There's no question that online advertising has failed to grow in proportion with the amount of time people spend online. But attributing that fact to "too many choices" is like blaming Bulgaria for the Second World War. Yes, Bulgaria was aligned with Germany -- but it was hardly the driving force.
Eyeballs always range ahead of ad dollars. A lot of people were listening to the radio before advertisers caught up. The same thing happened with TV. And the same thing is happening with the web.
Still, just waiting "for the advertisers to catch up" oversimplifies things. There's a subtler dynamic at work. Not all advertisers are staying away. Approximately 60% of direct-response advertising has migrated away from snail mail and TV to the web. That's an historic shift.
Clearly, not all advertisers are shying away. Only the ones with the biggest dollars: the brands.
The extent of the direct-response shift, in fact, only underscores how far behind the brand dollars really are. Only about 4% of the pure brand-advertising dollars -- just $4 billion -- have moved online. The other 96% is staying where it's been: TV, radio, print, highway billboards.
Brand advertising is way behind DR advertising -- and it's not catching up.
A closer look shows us that it makes sense for DR to be so far ahead. Right now, most of the online-ad innovation focuses on direct response. Data targeting, ad exchanges, demand-side platforms, buy-side platforms, lookalike modeling, retargeting -- it's all about DR.
And it's not just technological breakthroughs brands are waiting for. It's also a breakthrough in etiquette.
As hard as TV is to measure, if you buy space on "The Bachelorette" in an effort to reach women 18-34, and you don't reach them, ABC will give you a make-good. They'll make you whole. On the web, that doesn't exist. If you don't reach those women online, all too often you don't even know that you didn't reach them. So you can forget the make-good.
How can we expect people to invest big dollars in a medium that doesn't tell them whether their dollars are being spent well?
Those of us in the industry love to tell ourselves that the web is the most measurable medium ever. And it is -- for DR measures. When it comes to measuring reach and exposure, though, the web is worse than TV or radio.
That's partly because there are no standards, even for basic demographics. Panel-based measurement tools like Nielsen and ComScore are simply not robust enough for the web. On TV, when you have large audiences with a few hundred choices, a sample size of 12,000 households can be enough to tell you what's going on. But the panel methodology, which the web has borrowed from radio and TV, breaks down when applied to millions of fragmented audiences exploring billions of choices.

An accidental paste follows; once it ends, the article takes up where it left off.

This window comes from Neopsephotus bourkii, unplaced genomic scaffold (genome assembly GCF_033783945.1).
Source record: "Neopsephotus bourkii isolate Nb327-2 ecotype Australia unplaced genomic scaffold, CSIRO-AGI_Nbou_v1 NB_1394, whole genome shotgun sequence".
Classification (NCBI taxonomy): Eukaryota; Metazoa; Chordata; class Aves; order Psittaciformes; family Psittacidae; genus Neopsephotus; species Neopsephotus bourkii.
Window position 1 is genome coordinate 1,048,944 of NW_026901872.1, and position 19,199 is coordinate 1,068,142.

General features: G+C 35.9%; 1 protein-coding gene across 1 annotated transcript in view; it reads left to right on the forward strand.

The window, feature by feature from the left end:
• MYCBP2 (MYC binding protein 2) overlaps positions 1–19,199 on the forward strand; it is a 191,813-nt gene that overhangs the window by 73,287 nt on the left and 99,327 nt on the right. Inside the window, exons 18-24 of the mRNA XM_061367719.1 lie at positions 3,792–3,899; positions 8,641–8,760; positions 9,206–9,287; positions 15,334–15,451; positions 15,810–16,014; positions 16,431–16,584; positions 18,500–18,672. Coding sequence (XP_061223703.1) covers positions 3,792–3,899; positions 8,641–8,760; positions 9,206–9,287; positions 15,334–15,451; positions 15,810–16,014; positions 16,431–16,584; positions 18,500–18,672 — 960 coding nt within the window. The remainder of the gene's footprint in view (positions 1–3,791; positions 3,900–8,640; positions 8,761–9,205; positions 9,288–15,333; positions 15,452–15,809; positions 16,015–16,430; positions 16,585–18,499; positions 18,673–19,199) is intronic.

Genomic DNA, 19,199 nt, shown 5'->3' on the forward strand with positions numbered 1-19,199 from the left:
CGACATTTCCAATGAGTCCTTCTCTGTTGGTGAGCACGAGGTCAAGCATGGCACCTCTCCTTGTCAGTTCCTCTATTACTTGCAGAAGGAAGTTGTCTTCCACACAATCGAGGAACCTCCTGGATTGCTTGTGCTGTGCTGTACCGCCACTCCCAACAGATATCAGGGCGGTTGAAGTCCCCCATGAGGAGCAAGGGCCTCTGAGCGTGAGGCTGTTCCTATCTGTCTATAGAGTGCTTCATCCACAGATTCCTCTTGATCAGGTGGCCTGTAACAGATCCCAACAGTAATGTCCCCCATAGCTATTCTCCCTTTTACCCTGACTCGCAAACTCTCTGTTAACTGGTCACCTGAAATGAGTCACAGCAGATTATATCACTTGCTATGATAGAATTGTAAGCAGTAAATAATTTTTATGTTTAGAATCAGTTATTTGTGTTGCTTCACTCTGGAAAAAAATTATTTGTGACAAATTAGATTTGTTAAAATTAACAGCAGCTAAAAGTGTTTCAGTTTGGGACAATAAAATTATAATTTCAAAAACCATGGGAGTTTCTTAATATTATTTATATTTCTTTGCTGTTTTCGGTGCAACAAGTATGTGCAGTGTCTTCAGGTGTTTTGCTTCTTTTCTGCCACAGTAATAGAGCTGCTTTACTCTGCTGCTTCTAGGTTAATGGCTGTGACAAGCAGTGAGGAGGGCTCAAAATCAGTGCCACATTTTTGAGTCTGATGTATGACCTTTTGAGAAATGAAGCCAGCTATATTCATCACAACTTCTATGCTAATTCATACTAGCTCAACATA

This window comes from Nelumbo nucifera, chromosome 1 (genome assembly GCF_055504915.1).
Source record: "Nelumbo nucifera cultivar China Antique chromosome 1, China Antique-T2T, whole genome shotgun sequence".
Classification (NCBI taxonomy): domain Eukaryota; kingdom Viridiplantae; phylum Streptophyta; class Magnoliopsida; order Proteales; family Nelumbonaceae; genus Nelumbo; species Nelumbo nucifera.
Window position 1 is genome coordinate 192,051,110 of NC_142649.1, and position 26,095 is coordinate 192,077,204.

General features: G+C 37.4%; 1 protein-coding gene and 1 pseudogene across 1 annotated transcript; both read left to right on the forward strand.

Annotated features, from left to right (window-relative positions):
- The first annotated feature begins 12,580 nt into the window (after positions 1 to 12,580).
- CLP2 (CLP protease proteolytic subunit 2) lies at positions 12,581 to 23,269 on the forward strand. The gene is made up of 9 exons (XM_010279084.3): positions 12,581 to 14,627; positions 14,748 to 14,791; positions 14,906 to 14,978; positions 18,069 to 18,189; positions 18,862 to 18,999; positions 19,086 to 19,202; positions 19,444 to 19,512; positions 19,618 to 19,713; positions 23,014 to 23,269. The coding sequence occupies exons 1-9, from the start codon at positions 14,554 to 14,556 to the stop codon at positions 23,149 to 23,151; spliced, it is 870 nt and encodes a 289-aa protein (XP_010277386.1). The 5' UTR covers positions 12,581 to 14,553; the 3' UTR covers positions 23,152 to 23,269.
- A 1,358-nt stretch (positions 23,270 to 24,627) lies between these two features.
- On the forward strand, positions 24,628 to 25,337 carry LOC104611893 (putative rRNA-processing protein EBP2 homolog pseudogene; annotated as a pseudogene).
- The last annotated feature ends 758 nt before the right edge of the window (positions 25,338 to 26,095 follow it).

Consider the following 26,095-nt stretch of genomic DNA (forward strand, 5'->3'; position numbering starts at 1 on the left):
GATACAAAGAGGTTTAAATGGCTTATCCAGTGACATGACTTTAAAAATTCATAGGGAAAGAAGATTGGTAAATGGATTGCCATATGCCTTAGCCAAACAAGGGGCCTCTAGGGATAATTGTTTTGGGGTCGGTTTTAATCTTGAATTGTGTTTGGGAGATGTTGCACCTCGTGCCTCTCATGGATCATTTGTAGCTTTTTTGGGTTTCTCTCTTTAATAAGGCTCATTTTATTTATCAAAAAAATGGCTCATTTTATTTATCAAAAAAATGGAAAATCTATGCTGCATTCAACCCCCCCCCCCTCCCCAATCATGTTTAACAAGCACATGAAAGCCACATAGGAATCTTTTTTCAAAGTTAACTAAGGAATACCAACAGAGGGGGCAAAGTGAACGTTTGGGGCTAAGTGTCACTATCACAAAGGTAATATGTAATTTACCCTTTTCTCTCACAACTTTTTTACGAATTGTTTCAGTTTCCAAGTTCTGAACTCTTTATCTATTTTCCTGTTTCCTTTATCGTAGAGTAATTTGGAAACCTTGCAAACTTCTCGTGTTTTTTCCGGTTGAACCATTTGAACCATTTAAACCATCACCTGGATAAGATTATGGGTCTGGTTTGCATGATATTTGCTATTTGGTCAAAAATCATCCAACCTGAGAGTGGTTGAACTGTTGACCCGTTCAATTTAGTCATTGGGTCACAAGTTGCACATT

The current panels these companies use, for example, can measure user demographics with statistical relevance only on sites that have at least 20 million uniques. Hardly any sites get that much traffic. If you applied that standard to print publications, even The Wall Street Journal would be too small -- it wouldn't benefit from statistically relevant audience data.
Another way our lack of granularity hurts us online: On espn.com, the panel methodology forces advertisers to treat the audience that hangs out on the NBA section as though it were the same as the audience that obsesses over the PGA.
A lot of smaller venues try to get around this by surveying their readers, and reporting the results to prospective advertisers. Talk about a solution that doesn't scale! Imagine if print publications didn't have the ABC audit bureau to confirm their audience. Imagine if advertisers had to rely on each publication's description of its audience, each using its own nonstandardized survey -- and had to take their word for it. You better believe that would stifle advertising growth.
There are no standards for measuring reach and exposure. Until there are -- until a company like Procter & Gamble can run campaigns on 30 sites, and can compare each campaign on a granular level to be certain they're reaching their target -- it'll be hard to justify a big online spend. Until a company like P&G can feel confident, and can confirm after the fact that its confidence was well-placed, it will keep most of its dollars offline.
And it will be right to do so, because there's no measurement out there.
Brands aren't stupid. They know their audience is spending more and more time online. They know 30-year-old mothers no longer give "General Hospital" their full attention, or even part of it. They know those moms are on the web, playing games and interacting with friends and strangers. They just don't know how to reach those moms there, or whether they might have reached them, because we haven't shown them. At least not yet.
|ABOUT THE AUTHOR|
Scott Knoll is general manager of Datran Aperture.
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